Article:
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How to comply with the Working at Height Regulations
Posted by David Cant on April 19, 2012
4 Comments

The Work at Height Regulations 2005 needs to be followed by every company in every industry where work is being carried out at height. The regulations are there to reduce the risks of falling and consist of duties which need to be followed. The regulations apply to employers and the self-employed, and they also apply to anyone who has control over the work being carried out by others which includes business or building owners and facilities managers.

Complying with the Work at Height Regulations

In order to comply with the regulations those who are responsible to follow the duties have to:

  • Make sure that all the work at height has been planned and organised properly
  • Ensure all of the employees carrying out the work from height are competent
  • Duty holders must carry out risk assessments
  • Provide the proper equipment for the job
  • When working on fragile surfaces the risks must be properly managed
  • All equipment has to be checked to make sure it is adequate and well maintained

The hierarchy for managing work at height is as follows:

  1. Duty holders need to make sure that working at height is avoided wherever possible
  2. When working at height is unavoidable equipment or other safety measures must be used to prevent falls
  3. Where risks cannot be fully eliminated it is necessary to minimise the distance as well as any consequences of falls which may occur

Information about the Use of Ladders

There is a myth which concerns the use of ladders, and although many people believe they can no longer be used this is not actually the case. Ladders can be used providing the job has a low risk and the job only has a short duration. A workplace risk assessment needs to also show why the use of other equipment is not appropriate.

Before using a ladder it is necessary to make sure that it is suitable for the job and also that it is safe to use. A pre-check can be carried out by the employee who will be using the ladder for the job. All of the checks need to be started before work begins and also if anything about the ladder or the job has been changed once work commences.

Further Information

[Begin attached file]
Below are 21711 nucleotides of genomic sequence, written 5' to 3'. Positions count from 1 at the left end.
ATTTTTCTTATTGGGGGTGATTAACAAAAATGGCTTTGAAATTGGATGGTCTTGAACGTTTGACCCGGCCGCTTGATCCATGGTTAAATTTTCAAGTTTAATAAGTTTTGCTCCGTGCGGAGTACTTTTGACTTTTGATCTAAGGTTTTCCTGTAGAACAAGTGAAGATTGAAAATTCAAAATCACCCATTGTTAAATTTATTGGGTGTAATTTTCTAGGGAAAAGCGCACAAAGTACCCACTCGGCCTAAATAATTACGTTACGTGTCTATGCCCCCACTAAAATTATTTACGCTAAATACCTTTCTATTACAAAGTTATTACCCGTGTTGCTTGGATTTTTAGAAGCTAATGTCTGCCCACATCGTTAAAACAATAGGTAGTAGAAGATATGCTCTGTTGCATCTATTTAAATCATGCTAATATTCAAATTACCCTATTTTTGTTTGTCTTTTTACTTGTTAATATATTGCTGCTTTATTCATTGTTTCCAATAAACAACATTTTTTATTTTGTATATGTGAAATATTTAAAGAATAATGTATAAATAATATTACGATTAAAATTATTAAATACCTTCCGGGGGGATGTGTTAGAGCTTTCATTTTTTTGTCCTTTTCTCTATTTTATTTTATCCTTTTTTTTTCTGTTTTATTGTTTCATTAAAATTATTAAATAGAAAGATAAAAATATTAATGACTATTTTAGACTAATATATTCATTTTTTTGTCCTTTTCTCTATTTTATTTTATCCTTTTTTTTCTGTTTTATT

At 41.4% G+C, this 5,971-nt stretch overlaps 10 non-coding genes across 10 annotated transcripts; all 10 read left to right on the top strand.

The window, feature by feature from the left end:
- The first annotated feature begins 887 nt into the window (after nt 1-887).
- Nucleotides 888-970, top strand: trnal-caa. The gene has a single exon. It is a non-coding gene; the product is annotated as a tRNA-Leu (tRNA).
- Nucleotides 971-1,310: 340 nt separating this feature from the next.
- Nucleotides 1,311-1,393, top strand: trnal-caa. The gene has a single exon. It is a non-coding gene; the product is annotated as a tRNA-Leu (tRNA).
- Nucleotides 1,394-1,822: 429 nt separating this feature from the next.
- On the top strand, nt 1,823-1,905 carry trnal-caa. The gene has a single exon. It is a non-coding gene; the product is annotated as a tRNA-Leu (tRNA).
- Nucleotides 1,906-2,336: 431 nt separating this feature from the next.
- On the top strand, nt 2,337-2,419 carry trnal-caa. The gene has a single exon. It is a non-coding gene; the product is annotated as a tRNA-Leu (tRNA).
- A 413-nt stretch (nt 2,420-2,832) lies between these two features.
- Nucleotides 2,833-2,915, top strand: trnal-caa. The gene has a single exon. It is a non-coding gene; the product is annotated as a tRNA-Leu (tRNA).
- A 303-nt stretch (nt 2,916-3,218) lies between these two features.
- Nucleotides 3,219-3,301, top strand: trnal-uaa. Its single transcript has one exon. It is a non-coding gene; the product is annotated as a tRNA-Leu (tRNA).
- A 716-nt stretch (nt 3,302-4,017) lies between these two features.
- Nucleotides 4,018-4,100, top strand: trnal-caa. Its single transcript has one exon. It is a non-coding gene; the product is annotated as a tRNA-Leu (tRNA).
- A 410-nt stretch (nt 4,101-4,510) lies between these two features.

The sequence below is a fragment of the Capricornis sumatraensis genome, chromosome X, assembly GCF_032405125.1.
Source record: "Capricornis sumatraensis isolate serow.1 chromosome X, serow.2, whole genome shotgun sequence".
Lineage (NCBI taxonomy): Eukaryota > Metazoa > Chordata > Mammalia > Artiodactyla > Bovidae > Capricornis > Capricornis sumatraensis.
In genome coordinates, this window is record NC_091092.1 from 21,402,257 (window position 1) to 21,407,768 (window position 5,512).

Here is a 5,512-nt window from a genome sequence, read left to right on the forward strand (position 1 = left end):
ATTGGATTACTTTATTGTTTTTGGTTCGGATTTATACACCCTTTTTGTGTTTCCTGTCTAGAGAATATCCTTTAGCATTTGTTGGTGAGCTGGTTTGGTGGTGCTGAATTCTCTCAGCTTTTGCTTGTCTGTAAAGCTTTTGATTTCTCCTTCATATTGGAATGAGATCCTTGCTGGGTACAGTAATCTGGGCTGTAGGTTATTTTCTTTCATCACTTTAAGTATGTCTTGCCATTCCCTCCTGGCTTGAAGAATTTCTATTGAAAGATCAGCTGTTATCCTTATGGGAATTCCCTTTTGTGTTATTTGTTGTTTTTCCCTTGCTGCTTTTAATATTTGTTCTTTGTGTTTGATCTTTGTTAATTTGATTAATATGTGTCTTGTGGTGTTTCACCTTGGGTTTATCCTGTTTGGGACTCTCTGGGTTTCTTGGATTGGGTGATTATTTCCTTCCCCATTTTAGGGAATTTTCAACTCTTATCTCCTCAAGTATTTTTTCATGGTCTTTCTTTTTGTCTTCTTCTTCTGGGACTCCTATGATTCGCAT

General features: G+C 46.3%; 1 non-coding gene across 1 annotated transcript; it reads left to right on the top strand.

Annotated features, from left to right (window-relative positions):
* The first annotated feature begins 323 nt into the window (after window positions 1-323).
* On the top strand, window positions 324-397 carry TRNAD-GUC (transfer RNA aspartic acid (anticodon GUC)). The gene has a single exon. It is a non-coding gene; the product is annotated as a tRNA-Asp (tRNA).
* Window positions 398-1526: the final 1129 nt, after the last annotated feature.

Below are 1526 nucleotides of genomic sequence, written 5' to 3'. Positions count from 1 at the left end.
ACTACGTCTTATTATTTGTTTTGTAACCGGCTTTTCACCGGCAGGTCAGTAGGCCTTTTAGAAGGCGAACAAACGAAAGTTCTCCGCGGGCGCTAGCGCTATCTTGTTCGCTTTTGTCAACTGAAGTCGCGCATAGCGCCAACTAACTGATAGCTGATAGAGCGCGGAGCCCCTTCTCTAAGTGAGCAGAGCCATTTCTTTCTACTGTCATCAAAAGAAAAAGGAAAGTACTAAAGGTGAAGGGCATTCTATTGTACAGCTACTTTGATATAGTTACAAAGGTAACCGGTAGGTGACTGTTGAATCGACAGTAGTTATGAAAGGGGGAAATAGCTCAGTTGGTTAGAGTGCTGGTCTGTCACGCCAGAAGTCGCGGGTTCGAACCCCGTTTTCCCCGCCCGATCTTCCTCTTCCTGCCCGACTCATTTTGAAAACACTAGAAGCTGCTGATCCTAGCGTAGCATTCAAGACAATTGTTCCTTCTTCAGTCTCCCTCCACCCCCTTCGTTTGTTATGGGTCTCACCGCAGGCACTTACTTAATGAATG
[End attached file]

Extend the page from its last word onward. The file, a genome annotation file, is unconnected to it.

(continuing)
• The use of guard rails is necessary for construction work on working platforms. The handrails must be at least 950mm in height and gaps should not exceed 470mm between the top railing and any intermediate rail. Toe boards need to have a minimum height of 100mm and must be suitable.
  • The se of guard rails for other industries (not the construction industry) do not have any prescriptive dimensions. They must however be positioned so that a person is unable to fall through the gaps or over the railings. The guidance of guard rail heights is currently a minimum of 950mm, if the rail is lower than this you should have this justified in your risk assessment.
  • The building regulations state that guard rails should be 1100mm which is suitable for buildings such as factories, warehouses, offices, public buildings, and shops.

Contact the health and safety consultants to discuss any concerns over the Work at Height Regulations. Call 0800 1488 677 today to find out more

About 

David Cant is a Chartered Safety and Health Practitioner extraordinaire. He has a wealth of Industry experience and is the MD of Veritas Consulting. David also Blogs about Health and Safety here Health and Safety Consultants

His aim is to flavour Health and Safety with integrity, served with a side of humour You can find David on - Twitter and Google also Linkedin

This post has been filed in: Construction Health and Safety, Health and Safety Policy, Health and Safety Regulations, Health and Safety Services, Health and Safety Training, Workplace Safety

4 Comments

  1. Alan Ford
    September 21, 2012 at 6:04 pm

    Is it a legal requirement for workers at height to undergo medicals?

    • September 24, 2012 at 12:35 pm

      There isn’t a requirement for workers to undergo a medical (though I do stand to be corrected) but a worker should fit and well enough for the work they intend to undertake at height. Why do you ask?

  2. Gerry
    May 26, 2015 at 10:57 am

    We have a roof that has various bits of equipment on it, the parapet wall around the edge of the roof is 950mm,(no gaps), do we need to increase to 1100mm?

    • May 26, 2015 at 4:07 pm

      Hi Gerry, Parapet walls with a handrail of 950mm high are ok, there should also, be a middle rail so that the gap in between do not exceed 470mm. 1100mm high Handrails normally required on landings and a balcony. Does that help?

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